Tuesday, June 8, 2004
An article published on the 4th in the St. Pete Times
) had a quote proclaiming that there is already US$1 billion in outsourcing from China to the States. (The article implied ITO -- IT outsourcing, but BPO might be included in this figure.) A little bit of basic math: This means at least
40,000 person-years of software engineers and programmers are working on projects for the States!! Okay, let me know when you're done laughing!! (BTW, the same exec stated that India is pulling in 10x that amount: US$10 billion. Oh, I forgot to mention that these are figures for last year
, not merely projections for this year.)
Some of the other quoted figures seem a bit more credible. First, China is 50% less expensive than India and "Indian wages are rising fast." Second, "while the average coder in China does not speak English, the managers do." (Well, I wish this were true. Perhaps it's better to say that the managers can read and write English.) Third, there is a five-to-one cost advantage for work outsourced in China; this compares to a three-to-one advantage in India.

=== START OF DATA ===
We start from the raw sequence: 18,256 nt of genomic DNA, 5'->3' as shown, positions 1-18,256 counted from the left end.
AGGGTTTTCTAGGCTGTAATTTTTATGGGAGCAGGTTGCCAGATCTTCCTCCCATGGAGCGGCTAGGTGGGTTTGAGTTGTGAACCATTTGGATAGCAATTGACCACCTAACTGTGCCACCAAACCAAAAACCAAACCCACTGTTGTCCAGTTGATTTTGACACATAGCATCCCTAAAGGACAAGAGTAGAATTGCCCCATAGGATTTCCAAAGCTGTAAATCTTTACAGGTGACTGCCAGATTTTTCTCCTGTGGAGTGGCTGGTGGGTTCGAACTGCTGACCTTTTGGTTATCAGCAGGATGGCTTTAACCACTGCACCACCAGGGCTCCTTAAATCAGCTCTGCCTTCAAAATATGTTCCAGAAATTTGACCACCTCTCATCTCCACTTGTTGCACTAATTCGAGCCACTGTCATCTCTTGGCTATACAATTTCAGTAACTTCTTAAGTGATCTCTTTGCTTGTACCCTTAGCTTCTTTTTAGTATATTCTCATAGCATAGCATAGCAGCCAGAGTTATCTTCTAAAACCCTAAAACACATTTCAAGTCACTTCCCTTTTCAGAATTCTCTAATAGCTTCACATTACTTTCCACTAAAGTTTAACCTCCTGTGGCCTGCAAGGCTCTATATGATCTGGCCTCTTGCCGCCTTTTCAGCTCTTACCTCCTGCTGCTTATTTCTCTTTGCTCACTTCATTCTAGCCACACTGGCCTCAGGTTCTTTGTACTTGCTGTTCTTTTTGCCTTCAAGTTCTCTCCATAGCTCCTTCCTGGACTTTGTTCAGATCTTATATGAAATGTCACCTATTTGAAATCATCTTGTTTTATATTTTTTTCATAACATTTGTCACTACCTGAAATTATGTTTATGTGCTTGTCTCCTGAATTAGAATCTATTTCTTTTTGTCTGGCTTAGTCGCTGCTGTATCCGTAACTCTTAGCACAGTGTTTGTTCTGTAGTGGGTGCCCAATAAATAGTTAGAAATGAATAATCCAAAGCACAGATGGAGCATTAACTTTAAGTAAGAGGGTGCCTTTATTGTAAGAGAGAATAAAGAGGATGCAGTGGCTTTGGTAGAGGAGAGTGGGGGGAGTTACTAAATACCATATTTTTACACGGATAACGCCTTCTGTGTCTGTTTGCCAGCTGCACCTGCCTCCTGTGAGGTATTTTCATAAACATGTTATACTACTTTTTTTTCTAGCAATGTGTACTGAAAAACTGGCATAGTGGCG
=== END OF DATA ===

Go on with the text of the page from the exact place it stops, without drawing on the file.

Recommendations include starting with a simple, well speced project. Also, agree upon communications modalities.
Bottom line: Even if the figures are way off, I think it's reasonable to assume that there is a tremendous opportunity for China's systems integrators in targeting the U.S. market. The cost advantages are significant, even when compared to India. Keep in mind that all PMs (Project Managers) MUST speak English; reading and writing fluency is fine for other senior engineers. (I realize that there are a lot of good, talented engineers in China who can read and write, but cannot speak English.) Finally, start with a small, well speced project. (Frankly, this is probably the only type of contract most SIs in China could initially close.)